28. JaneB - Mar 4, 2013 at 2:43 PM

    Love it 222. DON'T love it, NatsLady…but still glad I read your link on the DR…

  29. NatsLady - Mar 4, 2013 at 2:45 PM

    JaneB, I always wonder when I read these stories how much the reporter is aiming for dramatic effect. But it still doesn't put the Nats in a good light.

  30. Ghost Of Steve M. - Mar 4, 2013 at 2:55 PM

    DaveB, that's good to hear about the Veterans. Section 222, keep it up!

  31. Theophilus T. S. - Mar 4, 2013 at 3:18 PM

    My recollection of Young is that he goes to a lot of long counts. Also, his 6'10" doesn't translate into holding runners on base very well. Not the best credentials for a reliever. Also, being the long/mop up guy won't get him very many innings in April. I hope they're able to keep him but I don't how they'll get it done; there've got to be 5-6 teams for whom he could start.

  32. Tcostant - Mar 4, 2013 at 3:24 PM

    Garcia now seems like a major long shot. Even if gets back sooner, he likely won't get the reps needed to make the team.http://www.washingtonpost.com/blogs/nationals-journal/wp/2013/03/03/christian-garcia-could-miss-opening-day-with-partial-tear-in-forearm-tendon/

  33. Section 222 - Mar 4, 2013 at 3:45 PM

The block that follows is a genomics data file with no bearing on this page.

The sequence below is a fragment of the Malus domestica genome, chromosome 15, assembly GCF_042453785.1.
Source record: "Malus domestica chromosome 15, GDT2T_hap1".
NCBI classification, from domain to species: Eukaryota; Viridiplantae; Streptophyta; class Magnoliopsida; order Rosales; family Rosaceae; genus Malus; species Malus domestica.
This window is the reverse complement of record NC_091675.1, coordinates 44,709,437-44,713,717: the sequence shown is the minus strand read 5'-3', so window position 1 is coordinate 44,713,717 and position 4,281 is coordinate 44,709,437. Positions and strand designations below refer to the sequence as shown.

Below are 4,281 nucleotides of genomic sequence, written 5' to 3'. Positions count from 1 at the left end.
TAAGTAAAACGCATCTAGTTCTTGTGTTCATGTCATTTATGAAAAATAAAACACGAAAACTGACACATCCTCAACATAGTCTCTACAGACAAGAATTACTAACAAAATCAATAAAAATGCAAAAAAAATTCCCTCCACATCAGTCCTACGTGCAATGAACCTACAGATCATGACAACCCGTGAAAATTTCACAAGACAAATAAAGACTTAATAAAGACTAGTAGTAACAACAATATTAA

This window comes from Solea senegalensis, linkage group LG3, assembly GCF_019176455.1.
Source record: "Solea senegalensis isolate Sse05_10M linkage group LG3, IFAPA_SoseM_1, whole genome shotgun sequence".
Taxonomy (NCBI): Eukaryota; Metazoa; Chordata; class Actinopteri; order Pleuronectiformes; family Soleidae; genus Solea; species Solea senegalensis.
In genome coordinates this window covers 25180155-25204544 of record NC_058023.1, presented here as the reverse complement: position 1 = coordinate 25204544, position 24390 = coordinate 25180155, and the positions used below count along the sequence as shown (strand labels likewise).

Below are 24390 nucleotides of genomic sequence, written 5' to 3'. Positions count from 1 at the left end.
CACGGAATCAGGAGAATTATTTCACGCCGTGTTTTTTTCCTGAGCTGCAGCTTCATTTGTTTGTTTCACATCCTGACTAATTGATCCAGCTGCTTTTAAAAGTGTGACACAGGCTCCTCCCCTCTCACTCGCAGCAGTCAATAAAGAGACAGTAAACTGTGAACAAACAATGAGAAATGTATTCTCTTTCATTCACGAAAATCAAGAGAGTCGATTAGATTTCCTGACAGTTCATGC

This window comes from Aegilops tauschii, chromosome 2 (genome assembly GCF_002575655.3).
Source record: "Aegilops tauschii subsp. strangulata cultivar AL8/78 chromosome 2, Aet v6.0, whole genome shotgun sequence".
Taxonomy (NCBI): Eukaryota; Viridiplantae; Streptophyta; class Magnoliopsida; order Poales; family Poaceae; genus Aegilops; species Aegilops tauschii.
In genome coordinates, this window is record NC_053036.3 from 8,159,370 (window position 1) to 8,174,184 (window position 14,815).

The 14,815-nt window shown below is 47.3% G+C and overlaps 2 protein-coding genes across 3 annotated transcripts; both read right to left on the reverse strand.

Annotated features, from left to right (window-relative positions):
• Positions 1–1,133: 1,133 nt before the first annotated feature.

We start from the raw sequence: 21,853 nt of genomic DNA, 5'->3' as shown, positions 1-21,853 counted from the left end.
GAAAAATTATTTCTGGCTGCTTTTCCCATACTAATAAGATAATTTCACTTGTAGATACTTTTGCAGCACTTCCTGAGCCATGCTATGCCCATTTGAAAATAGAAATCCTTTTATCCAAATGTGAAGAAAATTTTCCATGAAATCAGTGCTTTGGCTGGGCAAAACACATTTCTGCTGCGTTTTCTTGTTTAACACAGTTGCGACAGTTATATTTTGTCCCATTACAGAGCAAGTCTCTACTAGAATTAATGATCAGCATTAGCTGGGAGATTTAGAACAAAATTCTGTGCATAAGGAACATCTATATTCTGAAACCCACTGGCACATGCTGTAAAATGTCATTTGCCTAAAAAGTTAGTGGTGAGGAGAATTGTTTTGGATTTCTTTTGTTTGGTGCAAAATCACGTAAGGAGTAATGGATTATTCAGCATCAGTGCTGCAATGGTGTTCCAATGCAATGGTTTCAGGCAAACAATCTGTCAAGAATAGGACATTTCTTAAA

Thanks for all the good wishes my virtual friends. Much appreciated. sjm — I'll bet if I ever did try to sell this tome on Amazon, mlb.com would probably come after me or zap my links, which would make it much less enjoyable to read I'm sure. However, if anyone has ideas of other places where I might post it, I'm open to that.Candide — I came up with a total of 48 hustle runs:Apr/May — 8June — 7July — 13August — 8Sept/Oct — 12Most of them were runs he scored. When I have a chance, I'll go back and total the other runs I think should be attributed to his hustle, but it's probably about 5. He scored a total of 98 runs in the 139 games he played, so nearly half were hustle related. That's pretty amazing.It's an overstatement though to say that these runs were due ONLY to him, or his hustle. In many cases, one of his teammates had to get the hit that sent him off to the races, or drove him in after he went first to third. But certainly quite a few were Harper's work alone. The steal of home is the best known example, but hopefully you've seen some others along the way. He's a game changer, and you can't say that about all that many players. And we've already seen how his play has influenced his teammates, which may be the most significant thing.Your point about factoring in instances where his aggressive baserunning let him and the team down is a good one. I understand that the UBR rating that TeddyR noted includes that, and Harper's baserunning is only rated about average as a result. I guess if you looked at every play where he made an out at a base other than 1st you could assess whether he was overly aggressive. I saw what looked like 3 or 4 such plays in the course of my research, but I haven't gone looking for more (and I'm not likely to :-) )And, of course, there's a second part of the analysis. Just as I couldn't credit Harper with a hustle run if the Nats didn't score, you can't assume that every time he was caught stealing or trying to stretch a single into a double that he would have scored if he had played it safe. I don't think UBR has a way of assessing that either. I have a few thoughts about UBR that I'll share later today. Suffice it to say that I don't think the folks that calculate that stat actually look at the plays, so it's really a different kind of analysis than what I did. As Ghost and others have noted, not everything that Harper does is reflected in the box score.